We need new thinking not only when we contrast Verdi and Wagner: we need to engage in a little old fashioned myth-busting when we try to assess their similar achievements. It is often repeated that their greatest accomplishment lay in superseding earlier conventions of operatic form (set arias, choruses, ensembles, and so forth) for a more fluid, through-composed style that liberated the entire art. Indeed, Wagner himself told everyone (in volumes of contentious prose) that this was his intent. He wouldn’t even call his later works “operas,” emphasizing their uniqueness with the term “music dramas.” It’s a case of Wagner the Theorist confusing rather than elucidating Wagner the Composer. It’s time to say bluntly that the Theorist was wrong. He was wrong about Jews being the problem with music and he was wrong about arias being the problem with opera. Other commentators dutifully echoed the master’s dicta, and have ever since. They’ve applied the same ideas to Verdi, who also sought to transcend what he considered limiting conventions of earlier opera with his final masterpieces.
The problem is that this has just enough truth to be truly misleading. We’ve learned that operas before Wagner (from composers like Donizetti, whom Wagner disdained) have dramatic validity if they are performed well. Many of Mozart’s operas appear at least as modern as Wagner’s, and who in Wagner’s day could have predicted the modern enthusiasm for Handel’s stylized baroque operas? And while scholars have always conceded the genius of Verdi’s final operas Otello and Falstaff (really, how could they not?), his earlier masterpieces (Rigoletto, La Traviata, et al.) have not diminished in stature. Indeed, his initial successes (Nabucco, Ernani, et al.) have grown in public and scholarly estimation. Similarly, some thought only Wagner’s mature “music dramas” should be presented at the Wagner Festival at Bayreuth, but Wagner himself disagreed. He decreed that all his operas from Der Fliegende Holländer on should be performed there.
It’s true, however, that both Verdi and Wagner continued to grow throughout their careers, and their final works were truly revolutionary even for them. But the power of these works lies not in being free of operatic conventions (they’re actually not); their power derives from the fact that their composers soared to unprecedented heights of artistic expression when they felt themselves free to write what they wanted.
Here’s what Verdi and Wagner really had in common, and why they rule the opera house: They knew the human voice better than anyone who ever lived—not just the voice that sings on the stage (although that too), but the multiplicity of voices within each human representing internal processes.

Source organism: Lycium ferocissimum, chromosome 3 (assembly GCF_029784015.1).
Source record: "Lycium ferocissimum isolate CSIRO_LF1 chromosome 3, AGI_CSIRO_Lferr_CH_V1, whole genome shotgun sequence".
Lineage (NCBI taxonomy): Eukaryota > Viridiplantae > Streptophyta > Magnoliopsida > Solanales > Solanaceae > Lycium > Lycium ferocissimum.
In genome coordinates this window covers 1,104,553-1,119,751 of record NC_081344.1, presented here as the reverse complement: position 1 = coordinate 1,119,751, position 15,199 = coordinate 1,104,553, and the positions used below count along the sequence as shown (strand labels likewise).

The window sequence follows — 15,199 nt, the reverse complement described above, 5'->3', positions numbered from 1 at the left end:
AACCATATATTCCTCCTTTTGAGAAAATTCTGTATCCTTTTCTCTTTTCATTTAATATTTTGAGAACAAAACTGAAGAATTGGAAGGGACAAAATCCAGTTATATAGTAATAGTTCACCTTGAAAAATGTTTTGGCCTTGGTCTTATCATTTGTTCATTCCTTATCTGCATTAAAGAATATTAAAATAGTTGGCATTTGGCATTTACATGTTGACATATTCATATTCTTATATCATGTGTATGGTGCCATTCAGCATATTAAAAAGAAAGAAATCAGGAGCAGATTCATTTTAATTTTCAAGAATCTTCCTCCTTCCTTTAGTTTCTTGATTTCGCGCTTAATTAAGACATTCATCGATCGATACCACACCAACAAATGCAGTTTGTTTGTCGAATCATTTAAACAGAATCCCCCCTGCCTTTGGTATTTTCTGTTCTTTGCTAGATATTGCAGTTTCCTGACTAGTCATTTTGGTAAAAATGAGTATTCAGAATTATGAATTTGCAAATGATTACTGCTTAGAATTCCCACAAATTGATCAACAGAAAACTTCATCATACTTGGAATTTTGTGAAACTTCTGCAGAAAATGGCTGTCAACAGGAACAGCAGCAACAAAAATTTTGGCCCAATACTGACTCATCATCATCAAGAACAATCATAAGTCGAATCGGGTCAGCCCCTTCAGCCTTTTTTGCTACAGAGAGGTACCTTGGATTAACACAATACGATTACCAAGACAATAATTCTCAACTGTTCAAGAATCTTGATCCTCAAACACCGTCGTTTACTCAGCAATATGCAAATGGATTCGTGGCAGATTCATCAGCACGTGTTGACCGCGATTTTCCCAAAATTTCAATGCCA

Literalists don’t really get opera. A father once told me he had a unique experience of Wotan’s farewell in Die Walküre’s Act III because he had to say goodbye to his favorite daughter when she went to college. I asked him if siblings who commit incest experience that opera’s Act I more deeply than the rest of us. The artistic genius lies not in making an abstract experience personal to you, but in making your personal experience universal to all. Thus Wotan’s farewell is about every time we have to mortify the best part of ourselves. Whenever we have to sacrifice an ideal to the demands of real life (i.e. Fricka), we are putting our “favorite daughter” to sleep and keeping her moribund. The music makes the “word” (story, idea, logos) global, beyond language, ego, dogma.
Verdi does this as well as Wagner, especially with the symbolic pairing of fathers and daughters (e.g. Simon Boccanegra and Rigoletto). Verdi and Wagner wed dramatic context and voice types as departure points to create dramas—not the other way around (as many lesser composers do, using the voice to illustrate and [they hope] heighten dramatic situations). Verdi and Wagner are not painters of words. They are the opposite. They use words to help us get to the meaning of the music. It’s better to think of them as poets of sound.
They knew voices well enough to explore complex human dynamics and interactions even beyond the one-on-one examples cited above: They could depict four individuals with conflicting agendas in a single moment (Rigoletto Act III quartet); or formerly conflicting individuals arriving at a place of harmony (Die Meistersinger Act III quintet); or an individual against a group (Aida Act II); or the individual against God (“Libera me” of Verdi’s Requiem); or the community against God (Otello storm scene); or the community with God against an individual (Parsifal, Act III); or individuals against each other against nations against other nations against God (Don Carlo, Act III), and so forth. They are masters of change and transformation—Tristan and Isolde as individuals becoming ideas; Der Ring des Nibelungen of one cosmic order becoming another; Parsifal of death becoming rebirth; and the transformation of entire communities (the finales of Falstaff and Die Meistersinger).
They didn’t manipulate the human voice for its own sake—a worthy exercise in itself—but they accomplished so much more. Their voices evoke our own, ones we didn’t even know we had and didn’t know needed to be expressed, the way a stricken note on a string instrument will cause other strings to quiver. And they did it so effectively that, if there is a world 200 years from now, people will be talking about why these two artists continue to hold such a unique position in the performing arts.
William Berger is a writer and radio producer for the Metropolitan Opera. His books include Wagner Without Fear, Puccini Without Excuses, and Verdi With a Vengeance.